Lake Stevens doubles police

With Lake Stevens’ population having nearly doubled last year, its police force is doubling as well.

The city hired nine police officers in 2006, and three more are scheduled to come onboard April 1, Police Chief Randy Celori said.

The number of calls for police service went from 250 per day to more than 500, Celori said.

Two neighborhoods joined Lake Stevens in 2006. Frontier Village includes the commercial shopping area west of the lake and brought 3,686 people. And the Northlake area just north of the lake brought 2,465 people.

The annexations bumped the city’s total population from 7,185 to 13,336, city administrator Jan Berg said.

The new hires will bring the number of commissioned police officers from 10 to 22. A traffic officer and a detective are scheduled to be hired in June, bringing the total to 24.

Also, two records clerks are being added, and a code enforcement-animal control officer is expected to be hired by the end of the year.

The department’s budget increased from $1.4 million at the beginning of 2006 to $2.8 million this year.

The city is hiring the new officers out of a reserve and borrowing from other funds, Berg said. That money can be replaced when tax revenue from Frontier Village becomes available in June.

There’s no indication crime has risen in any of the areas from before, Celori said. The call load is higher in the busy commercial area of Frontier Village than in the rest of the city, he said. Shoplifting, vehicle break-ins, vehicle thefts and commercial burglaries are more common there.

The Soper Hill area west of the city and its 600 residents are scheduled to become part of Lake Stevens in mid-May. No officers will be added specifically for that area, Celori said, but any annexations beyond that will likely require more police, he said.

The city plans to eventually annex all the way around the lake and to the west. About 46,000 people currently live within the city limits and the potential annexation area combined, Berg said.

All the officers are still based at the city’s police station at 2211 Grade Road, but response times have remained quick, Celori said.

The Safeway store at Frontier Village has offered free space for officers to fill out paperwork without having to return to the station on the other side of the lake, he said. He expects the space to be ready within a week.

Mayor Vern Little credited Celori with a thorough job in making the case for more officers.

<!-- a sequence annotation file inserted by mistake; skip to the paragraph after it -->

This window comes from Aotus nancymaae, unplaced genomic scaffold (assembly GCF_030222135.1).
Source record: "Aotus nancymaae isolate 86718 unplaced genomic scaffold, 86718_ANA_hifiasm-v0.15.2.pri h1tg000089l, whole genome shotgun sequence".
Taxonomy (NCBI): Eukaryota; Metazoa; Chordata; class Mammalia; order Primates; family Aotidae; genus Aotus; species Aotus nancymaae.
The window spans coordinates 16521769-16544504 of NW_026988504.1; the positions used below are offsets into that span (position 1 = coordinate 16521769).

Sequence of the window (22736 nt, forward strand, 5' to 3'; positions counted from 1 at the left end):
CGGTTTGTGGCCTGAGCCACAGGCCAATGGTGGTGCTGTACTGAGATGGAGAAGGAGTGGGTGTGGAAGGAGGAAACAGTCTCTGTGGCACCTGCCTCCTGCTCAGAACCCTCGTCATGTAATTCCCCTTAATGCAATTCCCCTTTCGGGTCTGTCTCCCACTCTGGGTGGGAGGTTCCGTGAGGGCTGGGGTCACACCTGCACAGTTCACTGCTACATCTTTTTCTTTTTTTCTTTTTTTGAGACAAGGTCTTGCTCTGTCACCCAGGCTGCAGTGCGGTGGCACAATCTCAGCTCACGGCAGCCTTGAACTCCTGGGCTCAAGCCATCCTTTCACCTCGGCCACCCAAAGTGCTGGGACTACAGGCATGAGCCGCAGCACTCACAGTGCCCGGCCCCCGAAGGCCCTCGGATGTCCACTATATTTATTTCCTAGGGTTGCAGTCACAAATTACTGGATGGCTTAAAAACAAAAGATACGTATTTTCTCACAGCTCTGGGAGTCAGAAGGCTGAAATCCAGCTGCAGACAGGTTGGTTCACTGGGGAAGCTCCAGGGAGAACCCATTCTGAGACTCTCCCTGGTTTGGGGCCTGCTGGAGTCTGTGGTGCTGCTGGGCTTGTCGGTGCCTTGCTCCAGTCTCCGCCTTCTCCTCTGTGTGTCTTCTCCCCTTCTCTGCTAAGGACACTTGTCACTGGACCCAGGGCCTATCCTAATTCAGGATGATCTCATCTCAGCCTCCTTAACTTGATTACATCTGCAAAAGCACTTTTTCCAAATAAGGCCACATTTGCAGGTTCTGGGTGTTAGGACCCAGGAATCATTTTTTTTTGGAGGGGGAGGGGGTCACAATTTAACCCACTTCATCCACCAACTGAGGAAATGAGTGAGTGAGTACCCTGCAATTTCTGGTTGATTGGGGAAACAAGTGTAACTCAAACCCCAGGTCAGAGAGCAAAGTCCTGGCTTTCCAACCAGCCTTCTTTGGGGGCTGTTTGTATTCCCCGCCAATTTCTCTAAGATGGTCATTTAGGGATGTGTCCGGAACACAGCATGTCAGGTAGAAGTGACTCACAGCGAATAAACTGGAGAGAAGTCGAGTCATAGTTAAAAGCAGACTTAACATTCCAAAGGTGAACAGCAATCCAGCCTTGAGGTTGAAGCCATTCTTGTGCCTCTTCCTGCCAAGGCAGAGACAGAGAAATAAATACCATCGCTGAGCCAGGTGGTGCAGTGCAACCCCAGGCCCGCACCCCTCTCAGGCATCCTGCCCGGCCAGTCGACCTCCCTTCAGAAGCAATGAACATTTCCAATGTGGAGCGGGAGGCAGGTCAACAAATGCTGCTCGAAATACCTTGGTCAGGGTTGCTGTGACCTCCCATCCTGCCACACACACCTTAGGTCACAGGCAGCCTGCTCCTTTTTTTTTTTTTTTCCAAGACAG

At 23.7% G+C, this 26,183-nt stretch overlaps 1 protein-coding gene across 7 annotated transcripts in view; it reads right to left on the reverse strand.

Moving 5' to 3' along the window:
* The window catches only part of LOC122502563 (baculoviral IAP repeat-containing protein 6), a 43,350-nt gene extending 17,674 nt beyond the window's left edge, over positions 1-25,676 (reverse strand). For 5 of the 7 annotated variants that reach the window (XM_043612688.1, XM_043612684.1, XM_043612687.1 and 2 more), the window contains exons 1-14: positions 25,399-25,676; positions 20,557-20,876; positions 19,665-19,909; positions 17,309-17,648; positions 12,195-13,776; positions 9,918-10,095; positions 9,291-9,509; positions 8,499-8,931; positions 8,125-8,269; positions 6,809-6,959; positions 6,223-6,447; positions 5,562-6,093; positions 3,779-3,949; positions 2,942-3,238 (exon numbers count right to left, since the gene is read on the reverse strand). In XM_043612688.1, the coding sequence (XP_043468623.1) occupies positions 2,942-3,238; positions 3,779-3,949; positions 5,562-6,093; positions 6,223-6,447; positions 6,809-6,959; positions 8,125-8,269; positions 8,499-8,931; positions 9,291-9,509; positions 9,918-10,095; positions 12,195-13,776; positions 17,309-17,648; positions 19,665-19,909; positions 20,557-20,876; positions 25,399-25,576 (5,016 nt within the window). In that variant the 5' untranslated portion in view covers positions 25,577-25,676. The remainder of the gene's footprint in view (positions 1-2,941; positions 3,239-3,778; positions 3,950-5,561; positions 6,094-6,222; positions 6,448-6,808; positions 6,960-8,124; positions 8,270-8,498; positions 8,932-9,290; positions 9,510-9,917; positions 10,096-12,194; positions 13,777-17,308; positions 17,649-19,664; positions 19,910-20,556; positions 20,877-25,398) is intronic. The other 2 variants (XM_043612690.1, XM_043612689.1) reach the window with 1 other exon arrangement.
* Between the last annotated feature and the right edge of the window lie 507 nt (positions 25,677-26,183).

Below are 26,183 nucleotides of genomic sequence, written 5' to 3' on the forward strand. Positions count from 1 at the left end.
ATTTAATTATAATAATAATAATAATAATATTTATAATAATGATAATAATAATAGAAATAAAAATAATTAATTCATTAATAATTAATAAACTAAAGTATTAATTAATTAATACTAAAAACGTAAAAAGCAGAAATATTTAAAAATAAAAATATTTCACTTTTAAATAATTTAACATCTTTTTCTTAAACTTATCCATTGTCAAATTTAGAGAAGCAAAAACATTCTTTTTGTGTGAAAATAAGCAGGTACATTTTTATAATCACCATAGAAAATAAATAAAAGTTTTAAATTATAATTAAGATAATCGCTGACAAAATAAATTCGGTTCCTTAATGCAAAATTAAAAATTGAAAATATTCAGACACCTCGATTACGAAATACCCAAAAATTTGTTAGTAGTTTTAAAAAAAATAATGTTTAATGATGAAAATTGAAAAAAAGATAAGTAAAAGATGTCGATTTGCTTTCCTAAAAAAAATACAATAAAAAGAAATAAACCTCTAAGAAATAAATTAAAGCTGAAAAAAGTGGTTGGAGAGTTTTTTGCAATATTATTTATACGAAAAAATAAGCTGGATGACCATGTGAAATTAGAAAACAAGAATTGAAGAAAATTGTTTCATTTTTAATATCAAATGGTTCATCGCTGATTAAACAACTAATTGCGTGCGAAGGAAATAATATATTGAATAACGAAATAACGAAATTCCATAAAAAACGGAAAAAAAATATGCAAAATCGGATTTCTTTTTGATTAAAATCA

“He did a really good job of laying it out and why he needed what he needed,” Little said.

Reporter Bill Sheets: 425-339-3439 or

Talk to us

More in Local News

Chap Grubb, founder and CEO of second-hand outdoor gear store Rerouted, stands inside his new storefront on Thursday, Sept. 21, 2023, in Gold Bar, Washington. Rerouted began as an entirely online shop that connected buyers and sellers of used gear.  (Ryan Berry / The Herald)
Used outdoor gear shop Rerouted finds a niche in Gold Bar

Seeking to keep good outdoor gear out of landfills, an online reselling business has put down roots in Gold Bar.

Naval Station Everett. (Chuck Taylor / Herald file)
Everett man sentenced to 6 years for cyberstalking ex-wife

Christopher Crawford, 42, was found guilty of sending intimate photos of his ex-wife to adult websites and to colleagues in the Navy.

Snohomish County Executive Dave Somers speaks to the crowd during an opening ceremony at the new PAE2 Amazon Fulfillment Center on Thursday, Sept. 14, 2023, in Arlington, Washington. (Ryan Berry / The Herald)
Snohomish County executive pitches $1.66B budget

Snohomish County Executive Dave Somers announced his proposed budget Tuesday afternoon. Public comment is slated to begin Oct. 10.

Schools still without water after service restored to Tulalip homes

The affected area included Quil Ceda Elementary, as well as Heritage and Legacy high schools.

A memorial for a 15-year-old shot and killed last week is set up at a bus stop along Harrison Road on Wednesday, Sept. 13, 2023, in Everett, Washington. (Ryan Berry / The Herald)
Teen boy identified in fatal shooting at Everett bus stop

Bryan Tamayo-Franco, 15, was shot at a Hardeson Road bus stop earlier this month. Police arrested two suspects.

Mt. Baker visible from the summit of Mt. Dickerman on a late summer day in 2017. (Caleb Hutton / The Herald)
Hornets pester hikers on popular Mountain Loop trails

“You cannot out run the stings,” one hiker wrote in a trip report. The Forest Service has posted alerts at two trailheads.

A view of a 6 parcel, 4.4 acre piece of land in Edmonds, south of Edmonds-Woodway High School on Wednesday, Sept. 20, 2023 in Edmonds, Washington. (Olivia Vanni / The Herald)
Housing authority seeks more property in Edmonds

The Housing Authority of Snohomish County doesn’t have specific plans for land near 80th Avenue West, if its offer is accepted.

Nursing Administration Supervisor Susan Williams points at a list of current COVID patients at Providence Regional Medical Center on Friday, Sept. 22, 2023 in Everett, Washington. (Olivia Vanni / The Herald)
Dozens of Providence patients in medical limbo for months, even years

About 100 people are stuck in Everett hospital beds without an urgent medical reason. New laws aim for a solution.

Emergency responders surround an ultralight airplane that crashed Friday, Sept. 22, 2023, at the Arlington Municipal Airport in Arlington, Washington, resulting in the pilot's death. (Ryan Berry / The Herald)
Pilot dead in ultralight plane crash at Arlington Municipal Airport

There were no other injuries or fatalities reported, a city spokesperson said.

Most Read